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Uberto De Morpurgo (12 January 1896 – 26 February 1961) was a male tennis player from Italy.

Uberto De Morpurgo
Full nameHubert Louis (Uberto Luigi) De Morpurgo
Country (sports)Austria-Hungary Austria-Hungary (-1920)
Italy Italy (1920-)
Born(1896-01-12)12 January 1896
Trieste, Austria-Hungary
Died26 February 1961(1961-02-26) (aged 65)
Geneva, Switzerland
Turned pro1914 (amateur tour)
PlaysRight-handed (1-handed backhand)
Highest rankingNo. 8 (1930, A. Wallis Myers)[1]
Grand Slam Singles results
French OpenSF (1930)
WimbledonQF (1928)
Other tournaments
WHCC3R (1921, 1923)
WCCCSF (1922)
Grand Slam Mixed Doubles results
WimbledonF (1925)

Uberto De Morpurgo was born in Trieste when it was part of Austria, but became an Italian citizen when the city changed hands after World War I. His world rankings were ninth in 1928, tenth in 1929, and eighth in 1930.[2] Bill Tilden ranked him 10th in the world in 1924,[3] and 6th in 1929.[4]

Tennis careerEdit

De Morpurgo was junior champion in Great Britain in 1911, and student champion in Paris in 1915. He was ranked as Italy's top tennis player in 1927, and again in 1929 through 1931. Tennis magazine called him "the Tilden of his country".[5] De Morpurgo reached the semifinals of the 1930 French championships (beating Edgar Moon before losing to Henri Cochet).[6]

He was named Italian Commissioner of Tennis by Benito Mussolini in 1929.[5]


De Morpurgo participated in the singles event at the 1924 Summer Olympics in Paris. He won his first four matches to reach the semifinal which he lost to eventual gold medal winner Vincent Richards in four sets. De Morpurgo won the bronze medal after a five-set victory in the play-off against Jean Borotra of France.[5]

Davis CupEdit

De Morpurgo played on Italy's Davis Cup team each year from its inaugural year in 1922 through 1933.[5] He won 39 singles matches and lost 14, while in doubles he was 16–10.[7]

Playing styleEdit

De Morpurgo used a very fast serve on his first ball, and an exaggerated American Twist serve on the second serve which was of extreme contortion. His baseline game consisted of flat drives. He had an excellent net attack, owing to his great reach. His overhead, like his service, was hard but erratic.[8]


De Morpurgo, who was Jewish, was inducted as a member of the International Jewish Sports Hall of Fame in 1993.[9]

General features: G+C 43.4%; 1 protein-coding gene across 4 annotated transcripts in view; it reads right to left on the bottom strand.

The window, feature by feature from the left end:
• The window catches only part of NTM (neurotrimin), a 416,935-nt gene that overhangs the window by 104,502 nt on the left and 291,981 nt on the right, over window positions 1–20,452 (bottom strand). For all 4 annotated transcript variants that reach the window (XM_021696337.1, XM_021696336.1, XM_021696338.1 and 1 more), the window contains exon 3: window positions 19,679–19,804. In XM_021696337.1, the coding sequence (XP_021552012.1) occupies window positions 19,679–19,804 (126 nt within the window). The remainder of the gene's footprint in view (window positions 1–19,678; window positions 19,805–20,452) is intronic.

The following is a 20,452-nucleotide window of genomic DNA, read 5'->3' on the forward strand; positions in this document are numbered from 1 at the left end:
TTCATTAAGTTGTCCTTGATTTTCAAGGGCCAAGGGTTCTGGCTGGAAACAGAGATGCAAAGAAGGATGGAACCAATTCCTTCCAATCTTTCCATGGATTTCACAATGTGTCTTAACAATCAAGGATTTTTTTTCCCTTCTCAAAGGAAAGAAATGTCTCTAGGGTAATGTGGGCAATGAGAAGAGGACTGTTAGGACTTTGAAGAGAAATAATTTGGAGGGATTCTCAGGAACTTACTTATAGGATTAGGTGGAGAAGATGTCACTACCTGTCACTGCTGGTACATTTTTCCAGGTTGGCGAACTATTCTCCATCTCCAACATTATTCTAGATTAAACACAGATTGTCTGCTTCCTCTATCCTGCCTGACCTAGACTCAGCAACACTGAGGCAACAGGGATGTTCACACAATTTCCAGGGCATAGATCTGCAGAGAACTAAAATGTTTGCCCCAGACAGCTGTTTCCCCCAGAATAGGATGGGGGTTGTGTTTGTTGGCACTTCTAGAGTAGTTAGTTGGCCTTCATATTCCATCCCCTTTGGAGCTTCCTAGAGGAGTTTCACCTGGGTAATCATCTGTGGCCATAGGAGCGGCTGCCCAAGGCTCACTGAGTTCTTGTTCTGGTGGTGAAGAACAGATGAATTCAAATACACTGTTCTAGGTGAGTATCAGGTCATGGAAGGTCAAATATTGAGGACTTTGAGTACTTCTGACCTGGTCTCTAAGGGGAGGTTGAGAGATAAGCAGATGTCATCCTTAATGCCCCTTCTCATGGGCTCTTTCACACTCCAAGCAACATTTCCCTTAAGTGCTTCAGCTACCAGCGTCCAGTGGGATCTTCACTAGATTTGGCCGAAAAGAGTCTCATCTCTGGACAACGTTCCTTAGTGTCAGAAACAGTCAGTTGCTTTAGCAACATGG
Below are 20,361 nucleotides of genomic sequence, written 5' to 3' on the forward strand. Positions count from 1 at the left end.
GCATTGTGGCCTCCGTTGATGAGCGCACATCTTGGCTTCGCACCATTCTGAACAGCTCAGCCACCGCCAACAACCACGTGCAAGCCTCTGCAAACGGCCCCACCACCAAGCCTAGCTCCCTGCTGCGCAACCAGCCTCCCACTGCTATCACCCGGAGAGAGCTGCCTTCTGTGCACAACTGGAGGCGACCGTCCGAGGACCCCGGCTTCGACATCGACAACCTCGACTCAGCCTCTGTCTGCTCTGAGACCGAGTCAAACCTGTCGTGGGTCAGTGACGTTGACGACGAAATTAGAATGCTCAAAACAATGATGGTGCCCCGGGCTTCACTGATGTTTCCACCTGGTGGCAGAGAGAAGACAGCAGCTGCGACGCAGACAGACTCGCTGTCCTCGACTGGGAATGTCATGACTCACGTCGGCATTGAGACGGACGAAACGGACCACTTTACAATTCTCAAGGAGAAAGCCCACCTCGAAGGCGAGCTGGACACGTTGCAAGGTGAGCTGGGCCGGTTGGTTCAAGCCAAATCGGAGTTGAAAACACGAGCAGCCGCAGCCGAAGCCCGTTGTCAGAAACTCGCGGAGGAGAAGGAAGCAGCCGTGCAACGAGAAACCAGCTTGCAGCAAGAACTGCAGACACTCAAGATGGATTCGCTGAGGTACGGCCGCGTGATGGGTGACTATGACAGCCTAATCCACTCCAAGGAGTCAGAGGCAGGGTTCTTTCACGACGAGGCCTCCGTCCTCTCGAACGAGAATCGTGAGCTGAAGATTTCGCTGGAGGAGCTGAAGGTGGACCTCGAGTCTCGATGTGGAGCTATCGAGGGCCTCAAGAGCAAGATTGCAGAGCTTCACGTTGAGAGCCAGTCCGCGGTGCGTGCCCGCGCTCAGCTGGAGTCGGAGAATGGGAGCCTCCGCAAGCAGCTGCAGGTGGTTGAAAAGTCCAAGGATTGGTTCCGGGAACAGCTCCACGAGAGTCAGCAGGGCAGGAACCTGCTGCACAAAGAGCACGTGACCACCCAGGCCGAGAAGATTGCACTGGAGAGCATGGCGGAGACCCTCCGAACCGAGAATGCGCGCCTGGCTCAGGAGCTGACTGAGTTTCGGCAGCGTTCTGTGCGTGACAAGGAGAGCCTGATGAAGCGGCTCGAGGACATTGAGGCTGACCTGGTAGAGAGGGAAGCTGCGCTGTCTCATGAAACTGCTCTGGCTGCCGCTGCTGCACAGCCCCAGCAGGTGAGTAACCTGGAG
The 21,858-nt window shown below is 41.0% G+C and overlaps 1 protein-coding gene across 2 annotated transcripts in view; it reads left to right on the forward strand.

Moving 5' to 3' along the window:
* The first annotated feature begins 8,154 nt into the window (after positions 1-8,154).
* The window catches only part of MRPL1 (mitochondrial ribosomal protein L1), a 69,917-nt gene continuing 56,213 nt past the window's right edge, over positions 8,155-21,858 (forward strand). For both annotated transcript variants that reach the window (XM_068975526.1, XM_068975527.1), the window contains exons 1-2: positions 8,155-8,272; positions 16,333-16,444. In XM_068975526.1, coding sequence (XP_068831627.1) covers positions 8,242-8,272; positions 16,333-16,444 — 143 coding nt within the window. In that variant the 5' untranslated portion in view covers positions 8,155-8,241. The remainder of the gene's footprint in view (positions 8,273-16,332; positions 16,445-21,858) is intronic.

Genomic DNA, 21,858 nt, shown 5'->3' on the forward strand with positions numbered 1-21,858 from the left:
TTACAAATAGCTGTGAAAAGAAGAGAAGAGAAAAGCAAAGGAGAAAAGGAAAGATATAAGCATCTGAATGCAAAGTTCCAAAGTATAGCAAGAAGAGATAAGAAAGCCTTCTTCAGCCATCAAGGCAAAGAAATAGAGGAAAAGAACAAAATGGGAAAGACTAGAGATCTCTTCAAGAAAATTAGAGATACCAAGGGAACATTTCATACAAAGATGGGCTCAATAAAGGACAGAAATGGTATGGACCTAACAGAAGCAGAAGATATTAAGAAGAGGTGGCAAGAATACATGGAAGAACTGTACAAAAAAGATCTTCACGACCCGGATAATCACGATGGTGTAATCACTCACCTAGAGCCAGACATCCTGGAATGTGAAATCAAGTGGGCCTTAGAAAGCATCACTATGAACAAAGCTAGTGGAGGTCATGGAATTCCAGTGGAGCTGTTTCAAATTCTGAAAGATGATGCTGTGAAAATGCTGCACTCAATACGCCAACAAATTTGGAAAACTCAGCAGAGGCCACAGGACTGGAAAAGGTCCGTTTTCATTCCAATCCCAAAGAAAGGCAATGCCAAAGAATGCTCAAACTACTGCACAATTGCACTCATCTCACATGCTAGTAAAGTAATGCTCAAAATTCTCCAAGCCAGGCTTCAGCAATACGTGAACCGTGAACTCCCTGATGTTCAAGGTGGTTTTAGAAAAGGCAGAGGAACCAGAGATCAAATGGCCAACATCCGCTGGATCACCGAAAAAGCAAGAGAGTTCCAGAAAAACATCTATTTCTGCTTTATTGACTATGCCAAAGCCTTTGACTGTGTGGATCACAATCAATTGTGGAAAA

Grand Slam finalsEdit

Mixed doubles (1 runners-up)Edit

Result Year Championship Surface Partner Opponents Score
Loss 1925 Wimbledon Grass   Elizabeth Ryan   Suzanne Lenglen
  Jean Borotra
3–6, 3–6

Career finalsEdit

Singles (2 runner-ups)Edit

Result No. Date Tournament Surface Opponent Score
Loss 1. 1929 Monte Carlo, Monaco Clay   Henri Cochet 6–8, 4–6, 4–6
Loss 2. 1930 Italian Championships, Rome, Italy Clay   Bill Tilden 1–6, 1–6, 1–6

See alsoEdit


  1. ^ Béla Kehrling, ed. (20 November 1930). "tennis and golf" (PDF). Tennisz és Golf (in Hungarian). Budapest, Hungary: Bethlen Gábor irod. és Nyomdai RT. II (21). Retrieved 3 December 2012.
  2. ^ "Big Bill Tilden is Second Only to Henri Cochet", The Montreal Gazette, 27 November 1930.
  3. ^ iPad iPhone Android TIME TV Populist The Page (17 November 1924). "Sport: A World and". TIME. Retrieved 26 December 2012.
  4. ^ Béla Kehrling, ed. (10 November 1929). "Tilden világranglistája" [Tilden's world rankings] (PDF). Tennisz és Golf (in Hungarian). Budapest, Hungary: Bethlen Gábor irod. és Nyomdai RT. I (13): 309. Retrieved 18 October 2012.
  5. ^ a b c d "Umberto Louis de Morpurgo". International Jewish Sports Hall of Fame. 2004. Archived from the original on 11 January 2006. Retrieved 11 January 2014.
  6. ^ "French Open 1930".
  7. ^ "Player profile - Umberto DE MORPURGO (ITA)". Davis Cup. Retrieved 26 December 2012.
  8. ^ "The Art of Lawn Tennis - Chapter XV". Archived from the original on 22 September 2007. Retrieved 26 December 2012. Cite uses deprecated parameter |deadurl= (help)
  9. ^ Jewish Sports Legends: The International Jewish Sports Hall of Fame - Joseph Siegman - Google Books. Retrieved 26 December 2012.

External linksEdit